By Michael Harrison
Medical Center Public Relations
For two weeks in August, 21 health care professionals from Japan were on campus finding out about University training opportunities in geriatrics and gerontology.
Japan’s population is aging faster than that of any other country because of declining birth rates and longer life spans. Japanese life expectancy is now the highest in the world—76 years for males and 82 for females.
By 2025, Japan is projected to have one of the world’s oldest populations, with 23 percent of its people over the age of 65. The challenge facing Japan’s health care community is providing public and private services needed to care for the elderly.
The physicians, nurses, social workers, psychologists, home health aides and other health care professionals were here under the auspices of the U.S.-Japan Training Institute in Geriatric Care. The partnership was established last fall between the U-M’s Geriatrics Center and the Japanese Ministry of Health and Welfare to also foster an exchange of Japanese ideas and programs that might be adapted in the United States, and will help forge future cooperation between the two countries in care of the elderly.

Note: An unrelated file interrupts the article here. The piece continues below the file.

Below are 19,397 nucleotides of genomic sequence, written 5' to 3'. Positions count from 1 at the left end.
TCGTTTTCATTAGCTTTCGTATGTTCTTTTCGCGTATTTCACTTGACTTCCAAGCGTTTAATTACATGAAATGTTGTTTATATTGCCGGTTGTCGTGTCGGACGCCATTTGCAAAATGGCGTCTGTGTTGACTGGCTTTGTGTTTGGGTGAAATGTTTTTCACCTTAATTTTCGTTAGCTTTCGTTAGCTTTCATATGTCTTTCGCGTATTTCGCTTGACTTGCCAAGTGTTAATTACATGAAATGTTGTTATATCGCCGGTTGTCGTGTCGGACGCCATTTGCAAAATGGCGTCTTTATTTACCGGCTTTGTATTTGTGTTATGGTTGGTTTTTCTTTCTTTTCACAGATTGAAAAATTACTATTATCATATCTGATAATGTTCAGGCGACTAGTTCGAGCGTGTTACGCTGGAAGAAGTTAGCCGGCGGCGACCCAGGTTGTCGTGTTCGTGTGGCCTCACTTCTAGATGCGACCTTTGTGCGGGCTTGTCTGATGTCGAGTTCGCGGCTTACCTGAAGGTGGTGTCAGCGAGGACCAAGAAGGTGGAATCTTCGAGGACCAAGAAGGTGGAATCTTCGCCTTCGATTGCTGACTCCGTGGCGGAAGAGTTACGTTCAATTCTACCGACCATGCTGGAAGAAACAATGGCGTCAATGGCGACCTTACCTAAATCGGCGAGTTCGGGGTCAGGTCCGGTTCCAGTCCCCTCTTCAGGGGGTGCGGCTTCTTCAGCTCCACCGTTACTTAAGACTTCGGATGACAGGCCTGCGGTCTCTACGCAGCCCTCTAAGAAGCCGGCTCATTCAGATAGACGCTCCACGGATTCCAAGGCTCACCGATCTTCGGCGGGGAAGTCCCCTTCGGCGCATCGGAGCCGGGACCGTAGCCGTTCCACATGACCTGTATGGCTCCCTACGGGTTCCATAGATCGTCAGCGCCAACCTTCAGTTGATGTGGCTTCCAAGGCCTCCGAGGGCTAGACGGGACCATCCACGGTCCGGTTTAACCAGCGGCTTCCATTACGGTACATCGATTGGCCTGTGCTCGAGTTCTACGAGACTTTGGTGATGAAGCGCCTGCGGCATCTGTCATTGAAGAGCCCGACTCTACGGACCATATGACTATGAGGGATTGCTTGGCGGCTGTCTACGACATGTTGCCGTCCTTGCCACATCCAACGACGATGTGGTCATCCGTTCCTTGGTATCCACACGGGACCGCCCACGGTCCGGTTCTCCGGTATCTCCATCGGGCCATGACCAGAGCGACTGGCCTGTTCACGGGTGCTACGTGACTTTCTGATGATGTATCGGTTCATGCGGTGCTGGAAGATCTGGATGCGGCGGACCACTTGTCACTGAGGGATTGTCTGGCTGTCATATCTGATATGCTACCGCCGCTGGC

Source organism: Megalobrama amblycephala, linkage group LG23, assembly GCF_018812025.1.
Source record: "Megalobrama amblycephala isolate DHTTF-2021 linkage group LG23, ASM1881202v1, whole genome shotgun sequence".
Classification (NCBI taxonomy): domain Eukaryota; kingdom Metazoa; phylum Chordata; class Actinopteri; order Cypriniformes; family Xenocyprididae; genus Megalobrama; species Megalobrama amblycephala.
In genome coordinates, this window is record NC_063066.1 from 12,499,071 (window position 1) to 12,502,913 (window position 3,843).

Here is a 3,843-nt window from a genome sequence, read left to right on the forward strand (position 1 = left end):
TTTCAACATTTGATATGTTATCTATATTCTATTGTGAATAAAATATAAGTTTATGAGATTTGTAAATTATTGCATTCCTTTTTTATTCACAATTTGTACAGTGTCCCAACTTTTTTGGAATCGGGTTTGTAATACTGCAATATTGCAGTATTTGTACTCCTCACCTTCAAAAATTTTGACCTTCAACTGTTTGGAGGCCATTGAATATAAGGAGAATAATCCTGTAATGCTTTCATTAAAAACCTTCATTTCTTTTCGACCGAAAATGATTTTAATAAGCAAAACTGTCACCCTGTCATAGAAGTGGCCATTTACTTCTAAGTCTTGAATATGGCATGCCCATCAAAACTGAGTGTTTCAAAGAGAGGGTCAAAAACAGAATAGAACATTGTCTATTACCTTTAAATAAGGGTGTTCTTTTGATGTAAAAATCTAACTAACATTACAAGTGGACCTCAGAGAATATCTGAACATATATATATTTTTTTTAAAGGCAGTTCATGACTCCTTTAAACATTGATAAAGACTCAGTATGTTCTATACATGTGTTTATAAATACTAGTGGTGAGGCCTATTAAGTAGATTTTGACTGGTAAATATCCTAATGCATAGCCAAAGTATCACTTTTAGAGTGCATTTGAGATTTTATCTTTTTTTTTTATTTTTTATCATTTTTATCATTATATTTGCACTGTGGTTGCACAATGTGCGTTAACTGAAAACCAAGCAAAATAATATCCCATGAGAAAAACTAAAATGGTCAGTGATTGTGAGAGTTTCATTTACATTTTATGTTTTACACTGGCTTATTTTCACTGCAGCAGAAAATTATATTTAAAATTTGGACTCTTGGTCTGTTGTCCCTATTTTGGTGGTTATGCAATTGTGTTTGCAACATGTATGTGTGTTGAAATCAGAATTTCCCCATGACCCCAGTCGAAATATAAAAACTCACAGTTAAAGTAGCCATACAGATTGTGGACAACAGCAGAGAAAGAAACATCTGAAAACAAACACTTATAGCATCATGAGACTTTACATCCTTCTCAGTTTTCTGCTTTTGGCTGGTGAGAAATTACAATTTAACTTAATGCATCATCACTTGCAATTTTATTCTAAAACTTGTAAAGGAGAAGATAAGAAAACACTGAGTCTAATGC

The institute provides an interdisciplinary approach to patient care by incorporating faculty from the Geriatrics Center, the Institute of Gerontology, the Medical School and the Schools of Social Work, Nursing and Public Health.
Topics covered during the two-week visit included health and social services, geriatric assessment, dementia and rehabilitation.
Ruth Campbell, associate director for social work and community services for the Geriatrics Center, coordinated the visitors’ program.
The program was sponsored by the Japanese Ministry of Health and Welfare in collaboration with Tanabe Co. Ltd. of Osaka, Japan.